I will fight against racial discrimination in my country
Emancipation Day 2011 was already passed when in the same month a startling confession was made in the High Court by one of the most powerful men who control State power in Guyana. The event was the libel trial where I was sued along with this newspaper by the then President Bharrat Jagdeo.
The anger of President Jagdeo stemmed from an academic paper I had read out at a scholarly conference in the National Library in which I argued that there was a manifest pattern of discrimination against African Guyanese. The research was featured in one of my columns and that article prompted Jagdeo’s court papers. That research paper will be part of my defence when the trial resumes in September. Titled, “Ideological Racism and Ethnic Power: Examining presidencies in Guyanese History,” this 80 page research describes and examines with a plethora of statistics how State power has been used against African Guyanese.
Let’s return to that hair-raising confession. Dr. Luncheon, the only witness to testify for Mr. Jagdeo (the other person was called to prove a request for malicious damage and not to testify for the plaintiff himself as Dr. Luncheon did). After pointing out to him that not one envoy in Guyana’s Foreign Service was African, my lawyer Mr. Nigel Hughes inquired of Luncheon if he, Luncheon believes this state of affairs was because there was no African Guyanese qualified to become an Ambassador.
Luncheon agreed that this was so. The next day, the media, the bloggers and the Guyanese population couldn’t resist talking about what Luncheon admitted. Then soon after came a national election and the speakers of the AFC and APNU constantly reminded the meetings and the rallies what Luncheon uttered. The Luncheon admission was made public in the third week in August. By that time, Emancipation Day had come and gone. It leaves you to wonder what Emancipation Day would have been like if Luncheon had said that obnoxious thing at the end of July, just days before the August 1st celebrations.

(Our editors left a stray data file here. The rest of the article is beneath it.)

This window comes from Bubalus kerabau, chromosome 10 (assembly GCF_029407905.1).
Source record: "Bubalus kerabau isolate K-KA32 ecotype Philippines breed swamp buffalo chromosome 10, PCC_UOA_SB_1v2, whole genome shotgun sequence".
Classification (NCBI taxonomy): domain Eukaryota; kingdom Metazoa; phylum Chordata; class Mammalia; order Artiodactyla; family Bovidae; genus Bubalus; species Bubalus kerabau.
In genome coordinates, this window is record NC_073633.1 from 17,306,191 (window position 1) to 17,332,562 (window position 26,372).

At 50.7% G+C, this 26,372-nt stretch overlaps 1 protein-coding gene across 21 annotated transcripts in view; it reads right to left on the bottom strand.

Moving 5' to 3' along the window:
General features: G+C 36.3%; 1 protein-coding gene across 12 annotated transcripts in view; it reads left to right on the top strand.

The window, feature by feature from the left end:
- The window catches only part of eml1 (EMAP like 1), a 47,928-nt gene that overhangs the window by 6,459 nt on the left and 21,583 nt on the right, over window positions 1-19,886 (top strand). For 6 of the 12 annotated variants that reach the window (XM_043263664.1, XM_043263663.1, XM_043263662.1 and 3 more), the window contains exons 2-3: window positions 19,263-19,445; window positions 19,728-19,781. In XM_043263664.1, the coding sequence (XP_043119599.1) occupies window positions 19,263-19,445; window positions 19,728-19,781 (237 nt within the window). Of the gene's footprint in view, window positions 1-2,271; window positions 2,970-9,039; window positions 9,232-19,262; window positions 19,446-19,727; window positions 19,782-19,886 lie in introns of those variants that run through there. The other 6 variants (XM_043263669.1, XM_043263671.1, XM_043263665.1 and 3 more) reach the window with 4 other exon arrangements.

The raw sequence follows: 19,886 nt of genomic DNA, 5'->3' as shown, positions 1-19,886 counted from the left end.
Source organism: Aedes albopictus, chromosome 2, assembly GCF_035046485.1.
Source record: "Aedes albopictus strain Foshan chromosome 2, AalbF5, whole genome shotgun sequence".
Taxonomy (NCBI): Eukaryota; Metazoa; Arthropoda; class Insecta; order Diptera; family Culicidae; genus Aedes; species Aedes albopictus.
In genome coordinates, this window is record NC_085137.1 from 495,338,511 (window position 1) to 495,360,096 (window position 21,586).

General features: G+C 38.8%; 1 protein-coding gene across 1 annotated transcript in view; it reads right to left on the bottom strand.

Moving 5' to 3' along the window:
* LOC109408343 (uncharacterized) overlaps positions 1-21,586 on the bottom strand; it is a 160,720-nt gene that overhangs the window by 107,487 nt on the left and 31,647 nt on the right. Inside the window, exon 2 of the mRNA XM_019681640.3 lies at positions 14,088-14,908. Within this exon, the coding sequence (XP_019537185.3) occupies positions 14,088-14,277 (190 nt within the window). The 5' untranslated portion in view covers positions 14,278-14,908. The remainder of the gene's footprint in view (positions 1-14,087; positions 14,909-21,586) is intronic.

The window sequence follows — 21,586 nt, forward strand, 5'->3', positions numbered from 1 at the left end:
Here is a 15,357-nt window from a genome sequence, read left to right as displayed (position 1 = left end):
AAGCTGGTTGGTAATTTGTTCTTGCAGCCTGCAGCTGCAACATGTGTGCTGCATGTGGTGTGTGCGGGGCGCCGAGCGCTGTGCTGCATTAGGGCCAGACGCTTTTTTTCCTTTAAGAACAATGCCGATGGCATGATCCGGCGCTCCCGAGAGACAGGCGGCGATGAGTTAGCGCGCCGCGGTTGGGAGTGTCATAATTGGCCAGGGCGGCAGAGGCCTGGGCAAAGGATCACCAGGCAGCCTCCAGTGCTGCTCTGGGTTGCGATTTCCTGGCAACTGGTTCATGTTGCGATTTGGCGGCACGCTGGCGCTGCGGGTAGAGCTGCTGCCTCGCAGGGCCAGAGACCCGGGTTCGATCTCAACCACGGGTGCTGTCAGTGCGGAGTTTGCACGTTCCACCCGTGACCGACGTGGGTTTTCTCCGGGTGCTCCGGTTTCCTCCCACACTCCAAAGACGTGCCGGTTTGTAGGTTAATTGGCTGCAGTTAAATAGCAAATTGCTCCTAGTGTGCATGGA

Today is Emancipation Day and no doubt it has been clouded by the raging, fiery controversy of the gunning down of three protestors and the wounding of twenty others in protest activity in Linden on July 18. Could this Emancipation Day be like any other? The answer is no. Those who should have been in the National Park early this morning would have visited the Square of the Revolution where the bodies of the three dead men will be on view. Then the procession moves to Linden. A substantial amount of people from Linden who go to the Park on this day, will be in their home town. And large numbers who should have been in Georgetown for the August 1st festivities will be heading for Linden, including this writer.
So since last year we have had the statistics on State bias against African Guyanese as brought out in the libel trial and now there is the Linden tragedy. The question is; will there be another tragedy around this time of the year in 2013. The superstitious mind would say yes because 13 is an unlucky number. But don’t matter how superstitious is your belief about fate lying outside of the reach of humans, we control much of our destiny.
Next year does not have to bring sadness and pessimism. We can inject our volition into the way fate works. This country has not worked because politics and ethnicity are too closely intertwined. Separating them may seem impossible to many. Maybe we don’t have to separate them. We just have to come to an arrangement where each ethnic community is allowed to be Guyanese and given the entitlement to the wealth their country has.
Guyana’s problem since the fifties is that an African-based party catered for Africans more than the other races when it was in power. When the Indian based party came to office, it practiced the same depravity. But I need to put on my scholarly hat at this point. I need to say that I lived under both PNC rule and PPP hegemony and my academic conclusions are that the current pro-Indian party is more steeped in its prejudices against Africans than the PNC against Indians when the PNC was in Government. I say this honestly and sincerely and from my heart.
But why do I have to inject my heart and mind into my scholarly work when the statistics are there. I believe my research in that paper, whose title is given above, proves this (my opinion of course). I fought for East Indian rights and now I am prepared to die in the fight against discrimination against African Guyanese.